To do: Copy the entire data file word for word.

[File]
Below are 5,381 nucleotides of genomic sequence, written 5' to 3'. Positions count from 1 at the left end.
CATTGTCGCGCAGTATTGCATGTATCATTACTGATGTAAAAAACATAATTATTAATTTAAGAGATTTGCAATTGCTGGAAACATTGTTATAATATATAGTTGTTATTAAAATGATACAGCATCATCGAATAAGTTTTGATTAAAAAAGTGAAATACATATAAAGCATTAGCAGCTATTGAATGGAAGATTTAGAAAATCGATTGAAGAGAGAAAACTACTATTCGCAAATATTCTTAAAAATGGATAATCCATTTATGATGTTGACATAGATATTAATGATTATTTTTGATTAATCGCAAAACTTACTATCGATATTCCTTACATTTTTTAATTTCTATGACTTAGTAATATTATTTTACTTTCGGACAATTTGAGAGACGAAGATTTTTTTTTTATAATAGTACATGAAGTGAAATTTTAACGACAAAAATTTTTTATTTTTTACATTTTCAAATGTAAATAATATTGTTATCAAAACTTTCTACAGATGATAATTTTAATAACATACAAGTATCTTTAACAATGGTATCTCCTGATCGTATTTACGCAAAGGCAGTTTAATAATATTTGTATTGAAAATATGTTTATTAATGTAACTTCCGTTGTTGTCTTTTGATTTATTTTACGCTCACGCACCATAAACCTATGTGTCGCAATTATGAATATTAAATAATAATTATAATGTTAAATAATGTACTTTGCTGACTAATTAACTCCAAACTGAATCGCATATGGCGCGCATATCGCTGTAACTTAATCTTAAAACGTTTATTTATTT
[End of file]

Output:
Below are 5,381 nucleotides of genomic sequence, written 5' to 3'. Positions count from 1 at the left end.
CATTGTCGCGCAGTATTGCATGTATCATTACTGATGTAAAAAACATAATTATTAATTTAAGAGATTTGCAATTGCTGGAAACATTGTTATAATATATAGTTGTTATTAAAATGATACAGCATCATCGAATAAGTTTTGATTAAAAAAGTGAAATACATATAAAGCATTAGCAGCTATTGAATGGAAGATTTAGAAAATCGATTGAAGAGAGAAAACTACTATTCGCAAATATTCTTAAAAATGGATAATCCATTTATGATGTTGACATAGATATTAATGATTATTTTTGATTAATCGCAAAACTTACTATCGATATTCCTTACATTTTTTAATTTCTATGACTTAGTAATATTATTTTACTTTCGGACAATTTGAGAGACGAAGATTTTTTTTTTATAATAGTACATGAAGTGAAATTTTAACGACAAAAATTTTTTATTTTTTACATTTTCAAATGTAAATAATATTGTTATCAAAACTTTCTACAGATGATAATTTTAATAACATACAAGTATCTTTAACAATGGTATCTCCTGATCGTATTTACGCAAAGGCAGTTTAATAATATTTGTATTGAAAATATGTTTATTAATGTAACTTCCGTTGTTGTCTTTTGATTTATTTTACGCTCACGCACCATAAACCTATGTGTCGCAATTATGAATATTAAATAATAATTATAATGTTAAATAATGTACTTTGCTGACTAATTAACTCCAAACTGAATCGCATATGGCGCGCATATCGCTGTAACTTAATCTTAAAACGTTTATTTATTT